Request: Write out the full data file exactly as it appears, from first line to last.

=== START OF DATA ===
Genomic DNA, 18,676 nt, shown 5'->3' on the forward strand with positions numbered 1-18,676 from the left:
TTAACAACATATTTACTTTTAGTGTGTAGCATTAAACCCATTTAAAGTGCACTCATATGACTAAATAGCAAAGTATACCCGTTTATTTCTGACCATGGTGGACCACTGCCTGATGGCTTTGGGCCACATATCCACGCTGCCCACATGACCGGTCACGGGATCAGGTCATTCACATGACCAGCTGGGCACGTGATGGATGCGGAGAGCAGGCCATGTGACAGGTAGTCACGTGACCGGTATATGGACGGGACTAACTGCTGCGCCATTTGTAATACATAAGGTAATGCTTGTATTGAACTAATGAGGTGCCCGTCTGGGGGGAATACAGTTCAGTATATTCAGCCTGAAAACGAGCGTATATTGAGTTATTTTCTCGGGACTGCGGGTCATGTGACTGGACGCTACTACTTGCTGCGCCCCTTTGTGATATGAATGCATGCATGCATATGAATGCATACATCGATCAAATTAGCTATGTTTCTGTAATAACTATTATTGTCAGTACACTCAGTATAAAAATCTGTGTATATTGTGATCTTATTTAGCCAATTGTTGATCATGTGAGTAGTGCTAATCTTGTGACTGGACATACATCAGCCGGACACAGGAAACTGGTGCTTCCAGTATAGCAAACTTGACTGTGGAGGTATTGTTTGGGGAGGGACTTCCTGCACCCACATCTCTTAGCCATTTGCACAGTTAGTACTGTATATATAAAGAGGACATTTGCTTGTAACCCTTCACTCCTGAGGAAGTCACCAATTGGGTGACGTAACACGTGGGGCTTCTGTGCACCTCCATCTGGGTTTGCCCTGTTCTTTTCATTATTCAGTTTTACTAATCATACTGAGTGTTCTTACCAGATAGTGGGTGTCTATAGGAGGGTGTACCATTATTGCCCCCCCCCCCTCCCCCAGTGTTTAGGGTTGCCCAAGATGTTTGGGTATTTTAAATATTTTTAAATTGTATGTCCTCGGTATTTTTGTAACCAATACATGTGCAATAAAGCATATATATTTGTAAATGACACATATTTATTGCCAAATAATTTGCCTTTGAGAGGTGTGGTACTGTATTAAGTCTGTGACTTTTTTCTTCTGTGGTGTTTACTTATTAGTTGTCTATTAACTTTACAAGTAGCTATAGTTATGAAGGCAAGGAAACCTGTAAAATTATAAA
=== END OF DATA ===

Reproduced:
Genomic DNA, 18,676 nt, shown 5'->3' on the forward strand with positions numbered 1-18,676 from the left:
TTAACAACATATTTACTTTTAGTGTGTAGCATTAAACCCATTTAAAGTGCACTCATATGACTAAATAGCAAAGTATACCCGTTTATTTCTGACCATGGTGGACCACTGCCTGATGGCTTTGGGCCACATATCCACGCTGCCCACATGACCGGTCACGGGATCAGGTCATTCACATGACCAGCTGGGCACGTGATGGATGCGGAGAGCAGGCCATGTGACAGGTAGTCACGTGACCGGTATATGGACGGGACTAACTGCTGCGCCATTTGTAATACATAAGGTAATGCTTGTATTGAACTAATGAGGTGCCCGTCTGGGGGGAATACAGTTCAGTATATTCAGCCTGAAAACGAGCGTATATTGAGTTATTTTCTCGGGACTGCGGGTCATGTGACTGGACGCTACTACTTGCTGCGCCCCTTTGTGATATGAATGCATGCATGCATATGAATGCATACATCGATCAAATTAGCTATGTTTCTGTAATAACTATTATTGTCAGTACACTCAGTATAAAAATCTGTGTATATTGTGATCTTATTTAGCCAATTGTTGATCATGTGAGTAGTGCTAATCTTGTGACTGGACATACATCAGCCGGACACAGGAAACTGGTGCTTCCAGTATAGCAAACTTGACTGTGGAGGTATTGTTTGGGGAGGGACTTCCTGCACCCACATCTCTTAGCCATTTGCACAGTTAGTACTGTATATATAAAGAGGACATTTGCTTGTAACCCTTCACTCCTGAGGAAGTCACCAATTGGGTGACGTAACACGTGGGGCTTCTGTGCACCTCCATCTGGGTTTGCCCTGTTCTTTTCATTATTCAGTTTTACTAATCATACTGAGTGTTCTTACCAGATAGTGGGTGTCTATAGGAGGGTGTACCATTATTGCCCCCCCCCCCTCCCCCAGTGTTTAGGGTTGCCCAAGATGTTTGGGTATTTTAAATATTTTTAAATTGTATGTCCTCGGTATTTTTGTAACCAATACATGTGCAATAAAGCATATATATTTGTAAATGACACATATTTATTGCCAAATAATTTGCCTTTGAGAGGTGTGGTACTGTATTAAGTCTGTGACTTTTTTCTTCTGTGGTGTTTACTTATTAGTTGTCTATTAACTTTACAAGTAGCTATAGTTATGAAGGCAAGGAAACCTGTAAAATTATAAA